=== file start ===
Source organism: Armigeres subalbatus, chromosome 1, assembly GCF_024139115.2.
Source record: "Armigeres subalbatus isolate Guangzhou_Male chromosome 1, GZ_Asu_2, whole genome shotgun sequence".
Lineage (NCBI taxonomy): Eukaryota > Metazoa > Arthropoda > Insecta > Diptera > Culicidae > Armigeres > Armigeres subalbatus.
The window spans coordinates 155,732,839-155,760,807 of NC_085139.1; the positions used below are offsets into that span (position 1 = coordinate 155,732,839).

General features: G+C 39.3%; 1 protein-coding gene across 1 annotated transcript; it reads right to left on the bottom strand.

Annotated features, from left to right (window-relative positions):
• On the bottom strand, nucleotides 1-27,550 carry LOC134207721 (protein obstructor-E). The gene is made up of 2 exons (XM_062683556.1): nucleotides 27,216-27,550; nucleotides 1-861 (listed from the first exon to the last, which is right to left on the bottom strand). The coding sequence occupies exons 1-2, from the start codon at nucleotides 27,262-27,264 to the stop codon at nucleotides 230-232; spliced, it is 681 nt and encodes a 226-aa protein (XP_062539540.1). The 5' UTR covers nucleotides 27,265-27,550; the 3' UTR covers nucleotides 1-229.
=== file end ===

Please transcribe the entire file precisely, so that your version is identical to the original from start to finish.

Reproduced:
Source organism: Armigeres subalbatus, chromosome 1, assembly GCF_024139115.2.
Source record: "Armigeres subalbatus isolate Guangzhou_Male chromosome 1, GZ_Asu_2, whole genome shotgun sequence".
Lineage (NCBI taxonomy): Eukaryota > Metazoa > Arthropoda > Insecta > Diptera > Culicidae > Armigeres > Armigeres subalbatus.
The window spans coordinates 155,732,839-155,760,807 of NC_085139.1; the positions used below are offsets into that span (position 1 = coordinate 155,732,839).

General features: G+C 39.3%; 1 protein-coding gene across 1 annotated transcript; it reads right to left on the bottom strand.

Annotated features, from left to right (window-relative positions):
• On the bottom strand, nucleotides 1-27,550 carry LOC134207721 (protein obstructor-E). The gene is made up of 2 exons (XM_062683556.1): nucleotides 27,216-27,550; nucleotides 1-861 (listed from the first exon to the last, which is right to left on the bottom strand). The coding sequence occupies exons 1-2, from the start codon at nucleotides 27,262-27,264 to the stop codon at nucleotides 230-232; spliced, it is 681 nt and encodes a 226-aa protein (XP_062539540.1). The 5' UTR covers nucleotides 27,265-27,550; the 3' UTR covers nucleotides 1-229.